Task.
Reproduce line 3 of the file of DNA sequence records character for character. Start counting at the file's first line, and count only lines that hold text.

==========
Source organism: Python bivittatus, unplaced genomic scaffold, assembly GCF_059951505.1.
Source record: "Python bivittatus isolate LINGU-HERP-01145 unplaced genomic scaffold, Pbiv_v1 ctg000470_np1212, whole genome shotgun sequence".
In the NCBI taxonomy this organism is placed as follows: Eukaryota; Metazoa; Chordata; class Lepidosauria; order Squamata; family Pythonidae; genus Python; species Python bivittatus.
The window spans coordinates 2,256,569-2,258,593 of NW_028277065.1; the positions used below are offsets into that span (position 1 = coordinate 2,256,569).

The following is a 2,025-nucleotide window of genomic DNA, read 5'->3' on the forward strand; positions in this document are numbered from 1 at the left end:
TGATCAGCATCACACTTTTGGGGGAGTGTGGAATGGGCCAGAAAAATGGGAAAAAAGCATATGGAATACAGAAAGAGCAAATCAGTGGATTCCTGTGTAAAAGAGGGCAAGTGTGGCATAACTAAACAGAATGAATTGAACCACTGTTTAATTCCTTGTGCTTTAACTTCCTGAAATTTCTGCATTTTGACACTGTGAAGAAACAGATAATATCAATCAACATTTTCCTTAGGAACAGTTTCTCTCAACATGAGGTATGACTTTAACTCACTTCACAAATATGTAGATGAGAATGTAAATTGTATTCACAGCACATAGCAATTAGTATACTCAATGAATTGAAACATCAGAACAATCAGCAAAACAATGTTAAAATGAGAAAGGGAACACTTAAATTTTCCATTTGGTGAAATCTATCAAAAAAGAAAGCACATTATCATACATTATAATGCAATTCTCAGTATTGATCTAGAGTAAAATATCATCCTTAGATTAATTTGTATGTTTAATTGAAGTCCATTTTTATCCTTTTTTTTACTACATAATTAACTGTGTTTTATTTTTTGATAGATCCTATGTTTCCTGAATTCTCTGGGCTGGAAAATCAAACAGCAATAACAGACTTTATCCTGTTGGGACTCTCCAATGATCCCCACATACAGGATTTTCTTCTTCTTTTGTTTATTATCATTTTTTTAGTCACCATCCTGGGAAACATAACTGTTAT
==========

In the NCBI taxonomy this organism is placed as follows: Eukaryota; Metazoa; Chordata; class Lepidosauria; order Squamata; family Pythonidae; genus Python; species Python bivittatus.